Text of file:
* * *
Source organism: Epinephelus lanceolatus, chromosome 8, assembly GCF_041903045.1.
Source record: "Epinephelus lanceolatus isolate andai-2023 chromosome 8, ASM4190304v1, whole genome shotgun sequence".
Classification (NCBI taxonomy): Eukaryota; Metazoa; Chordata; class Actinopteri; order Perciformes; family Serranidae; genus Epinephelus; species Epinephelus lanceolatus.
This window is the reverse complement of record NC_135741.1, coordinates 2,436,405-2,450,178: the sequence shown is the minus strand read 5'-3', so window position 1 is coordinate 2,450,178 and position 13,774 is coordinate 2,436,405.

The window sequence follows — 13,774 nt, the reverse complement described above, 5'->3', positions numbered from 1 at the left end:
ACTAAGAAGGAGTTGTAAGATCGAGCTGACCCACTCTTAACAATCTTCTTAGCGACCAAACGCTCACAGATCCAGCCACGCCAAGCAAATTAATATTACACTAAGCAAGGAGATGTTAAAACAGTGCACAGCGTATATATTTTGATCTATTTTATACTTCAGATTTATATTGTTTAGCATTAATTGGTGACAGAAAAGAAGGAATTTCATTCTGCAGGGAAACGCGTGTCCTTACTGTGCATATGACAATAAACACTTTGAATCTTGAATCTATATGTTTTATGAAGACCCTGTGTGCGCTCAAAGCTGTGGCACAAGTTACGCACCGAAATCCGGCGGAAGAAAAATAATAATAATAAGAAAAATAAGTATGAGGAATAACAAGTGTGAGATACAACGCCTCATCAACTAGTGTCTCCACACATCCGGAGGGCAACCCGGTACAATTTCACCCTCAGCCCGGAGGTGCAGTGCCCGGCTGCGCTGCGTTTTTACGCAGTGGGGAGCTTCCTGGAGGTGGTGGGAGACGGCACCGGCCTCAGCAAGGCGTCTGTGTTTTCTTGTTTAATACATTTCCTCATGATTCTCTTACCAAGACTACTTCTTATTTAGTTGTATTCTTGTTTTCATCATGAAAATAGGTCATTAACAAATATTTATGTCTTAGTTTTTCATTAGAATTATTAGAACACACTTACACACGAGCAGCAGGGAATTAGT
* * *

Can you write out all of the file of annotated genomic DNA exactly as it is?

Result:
Source organism: Epinephelus lanceolatus, chromosome 8, assembly GCF_041903045.1.
Source record: "Epinephelus lanceolatus isolate andai-2023 chromosome 8, ASM4190304v1, whole genome shotgun sequence".
Classification (NCBI taxonomy): Eukaryota; Metazoa; Chordata; class Actinopteri; order Perciformes; family Serranidae; genus Epinephelus; species Epinephelus lanceolatus.
This window is the reverse complement of record NC_135741.1, coordinates 2,436,405-2,450,178: the sequence shown is the minus strand read 5'-3', so window position 1 is coordinate 2,450,178 and position 13,774 is coordinate 2,436,405.

The window sequence follows — 13,774 nt, the reverse complement described above, 5'->3', positions numbered from 1 at the left end:
ACTAAGAAGGAGTTGTAAGATCGAGCTGACCCACTCTTAACAATCTTCTTAGCGACCAAACGCTCACAGATCCAGCCACGCCAAGCAAATTAATATTACACTAAGCAAGGAGATGTTAAAACAGTGCACAGCGTATATATTTTGATCTATTTTATACTTCAGATTTATATTGTTTAGCATTAATTGGTGACAGAAAAGAAGGAATTTCATTCTGCAGGGAAACGCGTGTCCTTACTGTGCATATGACAATAAACACTTTGAATCTTGAATCTATATGTTTTATGAAGACCCTGTGTGCGCTCAAAGCTGTGGCACAAGTTACGCACCGAAATCCGGCGGAAGAAAAATAATAATAATAAGAAAAATAAGTATGAGGAATAACAAGTGTGAGATACAACGCCTCATCAACTAGTGTCTCCACACATCCGGAGGGCAACCCGGTACAATTTCACCCTCAGCCCGGAGGTGCAGTGCCCGGCTGCGCTGCGTTTTTACGCAGTGGGGAGCTTCCTGGAGGTGGTGGGAGACGGCACCGGCCTCAGCAAGGCGTCTGTGTTTTCTTGTTTAATACATTTCCTCATGATTCTCTTACCAAGACTACTTCTTATTTAGTTGTATTCTTGTTTTCATCATGAAAATAGGTCATTAACAAATATTTATGTCTTAGTTTTTCATTAGAATTATTAGAACACACTTACACACGAGCAGCAGGGAATTAGT